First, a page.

Immature currants on a branch. Credit: Stock image / Pixabay

Although neighboring states allow it, growing currants, gooseberries and other related berries is prohibited in Maine. And though some gardeners wish the law would change, there’s a good reason for it, experts say.

Plants like gooseberries, currants and European black currant belong to the genus Ribes, which includes more than 200 species. And though they have caught on in health food circles and pick-your-own farms elsewhere, plants in the genus Ribes are the required host for a devastating fungus called white pine blister rust, which infects and eventually kills the Eastern white pine trees that fill the forests of Maine.

Recently, gooseberries, currants and European black currants have gained popularity among U-pick small fruit growers and health food stores.

“People are always looking for the next superfruit and currants are very high in antioxidants,” said David Handley, vegetable and small fruit specialist at the University of Maine Cooperative Extension.

Despite the health benefits, Maine remains steadfast in its laws against Ribes for the sake of the state’s forests.

Allison Kanoti, state entomologist at the Maine Forest Service, said the fungal spore hosted by a Ribes species will land on the needle and the fungus will grow into the branches and eventually infect the main stem of the tree.

“When it gets into the main stem, it can cut off the flow of water and nutrients in that tree and cause the tree to die,” Kanoti said. “It can also cause decline and reduce productivity of those trees as well.”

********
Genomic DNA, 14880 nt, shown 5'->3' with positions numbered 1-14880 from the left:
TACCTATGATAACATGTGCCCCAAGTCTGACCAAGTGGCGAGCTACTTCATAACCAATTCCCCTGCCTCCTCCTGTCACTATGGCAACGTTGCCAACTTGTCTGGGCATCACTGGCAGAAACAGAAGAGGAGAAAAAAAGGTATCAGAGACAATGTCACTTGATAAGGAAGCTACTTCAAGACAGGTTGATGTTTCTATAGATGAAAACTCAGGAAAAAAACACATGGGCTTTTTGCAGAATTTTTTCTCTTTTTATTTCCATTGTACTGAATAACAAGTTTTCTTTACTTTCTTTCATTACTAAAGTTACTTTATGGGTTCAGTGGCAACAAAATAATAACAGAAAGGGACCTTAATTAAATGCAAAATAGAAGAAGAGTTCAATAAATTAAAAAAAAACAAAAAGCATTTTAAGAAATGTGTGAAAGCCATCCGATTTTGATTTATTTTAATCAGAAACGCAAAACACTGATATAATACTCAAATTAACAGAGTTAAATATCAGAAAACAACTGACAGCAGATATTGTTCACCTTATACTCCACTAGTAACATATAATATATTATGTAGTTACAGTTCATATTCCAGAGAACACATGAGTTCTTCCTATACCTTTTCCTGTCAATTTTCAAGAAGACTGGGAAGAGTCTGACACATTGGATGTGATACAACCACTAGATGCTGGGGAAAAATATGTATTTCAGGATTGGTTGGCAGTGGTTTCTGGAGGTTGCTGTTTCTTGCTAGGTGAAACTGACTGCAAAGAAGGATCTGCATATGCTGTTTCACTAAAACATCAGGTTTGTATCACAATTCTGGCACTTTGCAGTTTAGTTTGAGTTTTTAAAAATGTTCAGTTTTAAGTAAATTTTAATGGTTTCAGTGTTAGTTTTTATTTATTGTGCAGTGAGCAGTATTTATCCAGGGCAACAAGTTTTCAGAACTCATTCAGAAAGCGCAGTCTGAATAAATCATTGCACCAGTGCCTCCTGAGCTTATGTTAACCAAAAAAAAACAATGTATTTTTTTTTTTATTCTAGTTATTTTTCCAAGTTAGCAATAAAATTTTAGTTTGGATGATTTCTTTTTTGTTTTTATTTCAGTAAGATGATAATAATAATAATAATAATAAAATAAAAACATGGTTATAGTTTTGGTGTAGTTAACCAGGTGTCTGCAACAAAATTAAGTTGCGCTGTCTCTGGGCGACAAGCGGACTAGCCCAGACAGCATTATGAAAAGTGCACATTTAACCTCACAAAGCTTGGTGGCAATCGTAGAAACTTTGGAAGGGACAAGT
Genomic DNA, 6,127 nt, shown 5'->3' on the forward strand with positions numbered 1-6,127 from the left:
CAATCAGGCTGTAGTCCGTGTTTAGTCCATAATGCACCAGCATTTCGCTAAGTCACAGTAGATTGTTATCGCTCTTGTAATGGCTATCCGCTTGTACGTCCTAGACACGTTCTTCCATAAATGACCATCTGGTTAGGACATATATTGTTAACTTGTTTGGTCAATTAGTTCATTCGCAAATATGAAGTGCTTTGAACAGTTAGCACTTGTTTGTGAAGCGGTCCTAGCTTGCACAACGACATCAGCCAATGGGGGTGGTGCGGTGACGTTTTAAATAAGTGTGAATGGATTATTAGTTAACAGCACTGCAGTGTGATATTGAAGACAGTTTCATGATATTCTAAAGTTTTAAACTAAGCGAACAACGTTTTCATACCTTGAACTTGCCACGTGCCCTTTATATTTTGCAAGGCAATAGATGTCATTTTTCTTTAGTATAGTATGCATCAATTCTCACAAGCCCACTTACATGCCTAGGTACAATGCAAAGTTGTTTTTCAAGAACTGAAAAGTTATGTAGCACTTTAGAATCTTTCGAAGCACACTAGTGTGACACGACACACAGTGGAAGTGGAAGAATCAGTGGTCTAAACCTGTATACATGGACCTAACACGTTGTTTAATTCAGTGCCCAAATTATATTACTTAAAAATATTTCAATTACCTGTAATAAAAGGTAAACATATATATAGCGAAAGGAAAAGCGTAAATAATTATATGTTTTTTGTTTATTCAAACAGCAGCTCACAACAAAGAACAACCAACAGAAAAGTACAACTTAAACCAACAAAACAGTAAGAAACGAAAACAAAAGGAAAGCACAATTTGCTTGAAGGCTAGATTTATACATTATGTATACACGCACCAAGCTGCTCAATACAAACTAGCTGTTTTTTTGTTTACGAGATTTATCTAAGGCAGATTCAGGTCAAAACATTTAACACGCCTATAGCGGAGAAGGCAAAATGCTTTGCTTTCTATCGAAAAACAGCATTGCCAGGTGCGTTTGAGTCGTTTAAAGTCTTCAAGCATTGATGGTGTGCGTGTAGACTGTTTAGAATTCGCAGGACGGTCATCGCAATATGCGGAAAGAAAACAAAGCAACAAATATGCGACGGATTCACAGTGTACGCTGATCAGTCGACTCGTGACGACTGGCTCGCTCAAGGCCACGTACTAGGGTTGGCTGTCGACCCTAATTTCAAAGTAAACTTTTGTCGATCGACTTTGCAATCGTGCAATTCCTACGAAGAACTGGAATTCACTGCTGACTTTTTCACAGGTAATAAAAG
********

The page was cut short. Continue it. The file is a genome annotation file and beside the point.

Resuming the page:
Ripening gooseberries on a branch Credit: Stock image / Pixabay

Tom Doak, executive director of Maine Woodland Owners, a statewide organization supporting Maine’s 86,000 family woodland owners, said that white pine trees that are infected with this fungus will exhibit “weeping” sap in the nodes of branches.

“The biggest threat to the forest in Maine isn’t fire or wind or rain or hurricanes, it’s really introduced pests from other places that have no natural control,” Doak said. “That’s what was going on with blister rust.”

Luckily, scientists have known about this connection between Ribes and white pine blister rust for over a century. The federal government banned growing all Ribes in 1911, even employing eradication groups to remove the plants. The U.S. lifted the ban in 1966, but Maine implemented its own statewide ban in 1979 to protect its white pine tree populations.

The exact stipulations of the ban depend on location and the species, determined by the concentration of white pine trees in a given area. Outside the areas with the highest concentration of white pine trees in Maine it is legal to grow currants, gooseberries and some other Ribes varieties. However, growing the European black currant, Ribes nigrum, is prohibited throughout the state because it is an especially virulent carrier for white pine blister rust.

Every so often, renewed interest in the currants, gooseberries and other Ribes causes some resistance to the rule from growers and gardeners. Handley said there have been several efforts to overturn these prohibitions in Maine, including once in the early 1990s and again around 2011. At that point, there were a couple Ribes varieties, particularly black currants, that seemed to show resistance to white pine blister rust.